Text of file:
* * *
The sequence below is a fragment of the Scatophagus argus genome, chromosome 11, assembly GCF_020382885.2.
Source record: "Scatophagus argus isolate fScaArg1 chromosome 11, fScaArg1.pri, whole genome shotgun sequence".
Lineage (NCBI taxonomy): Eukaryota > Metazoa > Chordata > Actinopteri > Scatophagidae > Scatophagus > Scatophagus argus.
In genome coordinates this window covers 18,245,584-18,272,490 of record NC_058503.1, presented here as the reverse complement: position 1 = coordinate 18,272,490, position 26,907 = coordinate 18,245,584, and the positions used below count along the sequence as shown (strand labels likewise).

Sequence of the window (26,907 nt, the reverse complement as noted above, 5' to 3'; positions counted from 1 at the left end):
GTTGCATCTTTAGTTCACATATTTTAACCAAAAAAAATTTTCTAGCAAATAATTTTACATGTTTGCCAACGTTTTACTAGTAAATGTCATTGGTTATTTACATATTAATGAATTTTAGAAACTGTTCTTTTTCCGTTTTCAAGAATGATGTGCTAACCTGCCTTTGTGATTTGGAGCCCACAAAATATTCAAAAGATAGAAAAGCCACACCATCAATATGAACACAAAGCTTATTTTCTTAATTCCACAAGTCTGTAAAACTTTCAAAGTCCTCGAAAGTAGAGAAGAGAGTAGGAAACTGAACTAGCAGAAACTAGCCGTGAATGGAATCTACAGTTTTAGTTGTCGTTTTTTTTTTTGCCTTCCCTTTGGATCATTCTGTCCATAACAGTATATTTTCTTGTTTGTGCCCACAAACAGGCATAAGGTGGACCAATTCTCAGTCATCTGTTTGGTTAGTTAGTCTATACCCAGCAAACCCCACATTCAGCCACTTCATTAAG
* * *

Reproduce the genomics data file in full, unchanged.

The sequence below is a fragment of the Scatophagus argus genome, chromosome 11, assembly GCF_020382885.2.
Source record: "Scatophagus argus isolate fScaArg1 chromosome 11, fScaArg1.pri, whole genome shotgun sequence".
Lineage (NCBI taxonomy): Eukaryota > Metazoa > Chordata > Actinopteri > Scatophagidae > Scatophagus > Scatophagus argus.
In genome coordinates this window covers 18,245,584-18,272,490 of record NC_058503.1, presented here as the reverse complement: position 1 = coordinate 18,272,490, position 26,907 = coordinate 18,245,584, and the positions used below count along the sequence as shown (strand labels likewise).

Sequence of the window (26,907 nt, the reverse complement as noted above, 5' to 3'; positions counted from 1 at the left end):
GTTGCATCTTTAGTTCACATATTTTAACCAAAAAAAATTTTCTAGCAAATAATTTTACATGTTTGCCAACGTTTTACTAGTAAATGTCATTGGTTATTTACATATTAATGAATTTTAGAAACTGTTCTTTTTCCGTTTTCAAGAATGATGTGCTAACCTGCCTTTGTGATTTGGAGCCCACAAAATATTCAAAAGATAGAAAAGCCACACCATCAATATGAACACAAAGCTTATTTTCTTAATTCCACAAGTCTGTAAAACTTTCAAAGTCCTCGAAAGTAGAGAAGAGAGTAGGAAACTGAACTAGCAGAAACTAGCCGTGAATGGAATCTACAGTTTTAGTTGTCGTTTTTTTTTTTGCCTTCCCTTTGGATCATTCTGTCCATAACAGTATATTTTCTTGTTTGTGCCCACAAACAGGCATAAGGTGGACCAATTCTCAGTCATCTGTTTGGTTAGTTAGTCTATACCCAGCAAACCCCACATTCAGCCACTTCATTAAG